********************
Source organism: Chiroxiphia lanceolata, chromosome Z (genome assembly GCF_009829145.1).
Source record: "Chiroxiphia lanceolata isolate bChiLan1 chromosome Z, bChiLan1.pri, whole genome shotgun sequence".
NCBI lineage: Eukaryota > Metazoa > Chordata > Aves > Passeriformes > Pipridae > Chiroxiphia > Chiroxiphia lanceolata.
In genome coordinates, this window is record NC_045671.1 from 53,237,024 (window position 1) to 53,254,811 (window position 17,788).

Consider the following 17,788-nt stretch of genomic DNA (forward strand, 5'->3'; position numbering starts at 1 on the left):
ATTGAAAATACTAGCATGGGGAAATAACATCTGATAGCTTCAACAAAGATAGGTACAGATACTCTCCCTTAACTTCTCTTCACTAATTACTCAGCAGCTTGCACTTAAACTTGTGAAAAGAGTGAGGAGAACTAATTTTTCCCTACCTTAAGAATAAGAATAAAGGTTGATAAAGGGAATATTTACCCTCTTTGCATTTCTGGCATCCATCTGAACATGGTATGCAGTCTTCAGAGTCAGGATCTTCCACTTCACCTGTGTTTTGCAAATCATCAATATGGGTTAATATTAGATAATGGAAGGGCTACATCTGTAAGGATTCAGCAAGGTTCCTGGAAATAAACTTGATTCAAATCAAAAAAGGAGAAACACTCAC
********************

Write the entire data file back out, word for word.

Source organism: Chiroxiphia lanceolata, chromosome Z (genome assembly GCF_009829145.1).
Source record: "Chiroxiphia lanceolata isolate bChiLan1 chromosome Z, bChiLan1.pri, whole genome shotgun sequence".
NCBI lineage: Eukaryota > Metazoa > Chordata > Aves > Passeriformes > Pipridae > Chiroxiphia > Chiroxiphia lanceolata.
In genome coordinates, this window is record NC_045671.1 from 53,237,024 (window position 1) to 53,254,811 (window position 17,788).

Consider the following 17,788-nt stretch of genomic DNA (forward strand, 5'->3'; position numbering starts at 1 on the left):
ATTGAAAATACTAGCATGGGGAAATAACATCTGATAGCTTCAACAAAGATAGGTACAGATACTCTCCCTTAACTTCTCTTCACTAATTACTCAGCAGCTTGCACTTAAACTTGTGAAAAGAGTGAGGAGAACTAATTTTTCCCTACCTTAAGAATAAGAATAAAGGTTGATAAAGGGAATATTTACCCTCTTTGCATTTCTGGCATCCATCTGAACATGGTATGCAGTCTTCAGAGTCAGGATCTTCCACTTCACCTGTGTTTTGCAAATCATCAATATGGGTTAATATTAGATAATGGAAGGGCTACATCTGTAAGGATTCAGCAAGGTTCCTGGAAATAAACTTGATTCAAATCAAAAAAGGAGAAACACTCAC